The caller spoke with a Hispanic accent, so I assumed he was one my travel insurers, and I was right. It was Standby M.D., one of the good insurers. It phones; I make the visit; I fax an invoice; it sends a check for the amount I bill. Latin Americans make up most of my travel insurance patients.
A guest at the Sheraton Four Points had been awake all night with an earache. The call arrived at 4:30 a.m., but that’s almost my time of rising, so I was not unhappy. Freeway traffic was light. I was at his room in half an hour.
One thing seemed strange. His name sounded American, but this is not rare in Latin American countries. He also looked American and spoke flawless English. He told me his pain began soon after he boarded a plane in Managua.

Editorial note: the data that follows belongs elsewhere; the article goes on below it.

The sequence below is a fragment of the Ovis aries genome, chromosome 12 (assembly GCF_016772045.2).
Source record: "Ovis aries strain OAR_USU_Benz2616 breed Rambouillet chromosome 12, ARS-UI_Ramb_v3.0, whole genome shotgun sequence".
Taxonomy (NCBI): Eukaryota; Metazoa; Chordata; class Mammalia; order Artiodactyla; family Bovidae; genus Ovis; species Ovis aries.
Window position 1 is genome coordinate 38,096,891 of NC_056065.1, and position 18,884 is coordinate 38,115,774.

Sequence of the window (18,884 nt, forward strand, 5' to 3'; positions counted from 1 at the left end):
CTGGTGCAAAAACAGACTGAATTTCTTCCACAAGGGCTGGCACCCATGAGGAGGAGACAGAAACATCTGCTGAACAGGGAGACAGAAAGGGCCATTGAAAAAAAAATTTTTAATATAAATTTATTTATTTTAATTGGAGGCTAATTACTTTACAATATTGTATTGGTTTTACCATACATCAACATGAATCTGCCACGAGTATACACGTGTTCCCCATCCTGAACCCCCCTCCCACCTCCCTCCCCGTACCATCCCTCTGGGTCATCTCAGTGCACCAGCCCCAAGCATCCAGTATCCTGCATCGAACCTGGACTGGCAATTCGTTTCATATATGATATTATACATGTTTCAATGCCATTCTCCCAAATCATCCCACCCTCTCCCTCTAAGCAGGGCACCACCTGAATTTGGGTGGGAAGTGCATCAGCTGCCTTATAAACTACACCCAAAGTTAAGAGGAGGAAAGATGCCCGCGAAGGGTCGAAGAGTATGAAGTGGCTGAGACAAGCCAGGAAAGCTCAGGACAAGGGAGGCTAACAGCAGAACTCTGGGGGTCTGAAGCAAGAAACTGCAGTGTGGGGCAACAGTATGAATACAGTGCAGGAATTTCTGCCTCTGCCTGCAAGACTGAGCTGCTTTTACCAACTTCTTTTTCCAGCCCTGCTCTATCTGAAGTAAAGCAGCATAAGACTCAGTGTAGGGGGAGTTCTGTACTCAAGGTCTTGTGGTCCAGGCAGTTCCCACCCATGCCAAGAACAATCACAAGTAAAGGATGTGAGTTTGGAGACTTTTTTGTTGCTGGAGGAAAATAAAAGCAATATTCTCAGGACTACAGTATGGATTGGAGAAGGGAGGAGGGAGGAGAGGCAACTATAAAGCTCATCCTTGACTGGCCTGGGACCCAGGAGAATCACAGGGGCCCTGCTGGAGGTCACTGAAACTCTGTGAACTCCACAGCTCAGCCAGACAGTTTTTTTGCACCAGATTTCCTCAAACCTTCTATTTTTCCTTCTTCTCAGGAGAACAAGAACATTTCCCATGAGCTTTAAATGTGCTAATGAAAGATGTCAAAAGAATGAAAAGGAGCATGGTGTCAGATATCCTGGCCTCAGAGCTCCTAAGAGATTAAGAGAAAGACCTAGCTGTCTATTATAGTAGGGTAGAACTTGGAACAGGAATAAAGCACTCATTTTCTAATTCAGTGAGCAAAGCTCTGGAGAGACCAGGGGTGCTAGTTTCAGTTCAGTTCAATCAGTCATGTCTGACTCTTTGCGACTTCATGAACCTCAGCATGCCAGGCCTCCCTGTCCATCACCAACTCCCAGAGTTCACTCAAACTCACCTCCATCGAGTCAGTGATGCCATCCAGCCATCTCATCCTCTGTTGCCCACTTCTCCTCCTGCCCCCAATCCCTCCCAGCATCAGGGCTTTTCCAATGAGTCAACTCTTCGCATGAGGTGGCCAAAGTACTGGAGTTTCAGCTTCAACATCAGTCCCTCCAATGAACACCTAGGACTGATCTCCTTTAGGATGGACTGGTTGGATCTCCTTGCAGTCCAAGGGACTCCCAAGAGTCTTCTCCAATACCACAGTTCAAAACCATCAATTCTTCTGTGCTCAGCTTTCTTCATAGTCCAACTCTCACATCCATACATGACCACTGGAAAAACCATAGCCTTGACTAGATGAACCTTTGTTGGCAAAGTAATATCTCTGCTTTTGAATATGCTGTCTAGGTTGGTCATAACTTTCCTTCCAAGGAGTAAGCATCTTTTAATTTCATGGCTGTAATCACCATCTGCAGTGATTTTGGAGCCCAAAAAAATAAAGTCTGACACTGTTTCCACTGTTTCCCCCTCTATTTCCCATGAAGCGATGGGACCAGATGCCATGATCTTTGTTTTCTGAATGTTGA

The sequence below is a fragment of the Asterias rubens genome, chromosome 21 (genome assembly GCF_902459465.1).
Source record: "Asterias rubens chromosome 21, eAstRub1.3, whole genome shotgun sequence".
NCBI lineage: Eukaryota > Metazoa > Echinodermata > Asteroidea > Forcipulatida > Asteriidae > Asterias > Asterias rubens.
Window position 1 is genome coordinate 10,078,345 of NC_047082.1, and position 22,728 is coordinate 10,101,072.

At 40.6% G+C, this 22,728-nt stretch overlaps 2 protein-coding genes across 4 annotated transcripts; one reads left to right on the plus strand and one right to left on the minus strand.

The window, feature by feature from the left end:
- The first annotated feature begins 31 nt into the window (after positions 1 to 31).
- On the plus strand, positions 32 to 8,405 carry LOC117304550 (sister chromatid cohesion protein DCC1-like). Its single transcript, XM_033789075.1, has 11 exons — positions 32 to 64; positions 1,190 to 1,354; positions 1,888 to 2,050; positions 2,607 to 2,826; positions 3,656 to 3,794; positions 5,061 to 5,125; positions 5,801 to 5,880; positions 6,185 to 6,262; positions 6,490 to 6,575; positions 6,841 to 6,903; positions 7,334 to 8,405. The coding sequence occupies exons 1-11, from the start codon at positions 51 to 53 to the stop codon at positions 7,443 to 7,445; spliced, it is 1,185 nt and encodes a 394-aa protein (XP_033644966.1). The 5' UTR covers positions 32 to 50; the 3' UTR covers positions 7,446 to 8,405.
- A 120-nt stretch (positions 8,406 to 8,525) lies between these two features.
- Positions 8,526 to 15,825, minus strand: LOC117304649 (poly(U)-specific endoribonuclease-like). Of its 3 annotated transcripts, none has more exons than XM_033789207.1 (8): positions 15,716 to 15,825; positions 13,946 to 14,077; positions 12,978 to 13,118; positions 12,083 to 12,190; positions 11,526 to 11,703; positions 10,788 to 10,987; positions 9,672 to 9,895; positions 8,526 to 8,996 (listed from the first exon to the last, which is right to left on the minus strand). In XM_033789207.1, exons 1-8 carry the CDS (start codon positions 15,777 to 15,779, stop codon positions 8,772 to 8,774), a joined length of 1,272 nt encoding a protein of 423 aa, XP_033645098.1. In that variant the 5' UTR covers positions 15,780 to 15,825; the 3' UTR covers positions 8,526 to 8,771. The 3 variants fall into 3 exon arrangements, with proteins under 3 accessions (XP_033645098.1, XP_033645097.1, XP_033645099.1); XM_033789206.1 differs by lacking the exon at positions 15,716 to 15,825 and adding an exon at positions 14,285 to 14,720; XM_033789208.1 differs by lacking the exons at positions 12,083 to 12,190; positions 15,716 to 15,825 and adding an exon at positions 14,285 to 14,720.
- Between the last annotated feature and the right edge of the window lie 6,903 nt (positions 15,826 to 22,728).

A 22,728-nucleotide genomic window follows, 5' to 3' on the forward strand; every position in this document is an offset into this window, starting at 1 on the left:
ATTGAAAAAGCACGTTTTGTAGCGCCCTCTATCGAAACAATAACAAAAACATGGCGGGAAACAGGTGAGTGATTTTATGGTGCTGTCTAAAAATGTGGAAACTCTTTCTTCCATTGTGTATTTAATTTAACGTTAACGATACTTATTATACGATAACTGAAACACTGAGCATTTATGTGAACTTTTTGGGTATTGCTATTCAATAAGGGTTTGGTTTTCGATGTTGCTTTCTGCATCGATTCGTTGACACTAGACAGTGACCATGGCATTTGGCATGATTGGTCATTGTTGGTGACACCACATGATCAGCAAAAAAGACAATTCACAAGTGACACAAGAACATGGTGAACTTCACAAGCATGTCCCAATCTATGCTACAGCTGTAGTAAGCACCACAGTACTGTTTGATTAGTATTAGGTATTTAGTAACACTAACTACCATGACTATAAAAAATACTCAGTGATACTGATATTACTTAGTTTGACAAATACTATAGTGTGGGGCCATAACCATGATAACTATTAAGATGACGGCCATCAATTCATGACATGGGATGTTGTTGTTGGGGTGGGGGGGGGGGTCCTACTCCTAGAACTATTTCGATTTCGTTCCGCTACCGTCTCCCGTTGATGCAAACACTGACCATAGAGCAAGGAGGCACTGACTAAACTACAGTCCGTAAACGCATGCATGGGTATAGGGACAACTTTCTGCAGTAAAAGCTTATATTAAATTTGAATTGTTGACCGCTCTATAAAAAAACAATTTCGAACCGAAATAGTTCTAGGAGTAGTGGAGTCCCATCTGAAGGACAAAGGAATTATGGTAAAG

“So you live in Nicaragua?” I asked.
“No. Vancouver,” he said.
The light dawned.
“Of course,” I added. “You’re Canadian. No American would have such good insurance.”
In his regular column “The Life of a Hotel Doctor”, Mike Oppenheim shares remarkable stories around visiting hotel guests as a doctor. When he began as a hotel doctor during the 1980s, only luxury hotels had a “house doctor,” usually a local practitioner who did it as a sideline. Nowadays, in a large city even the lowliest motel receives blandishments from a dozen individuals plus several agencies that send moonlighting doctors if they can find one.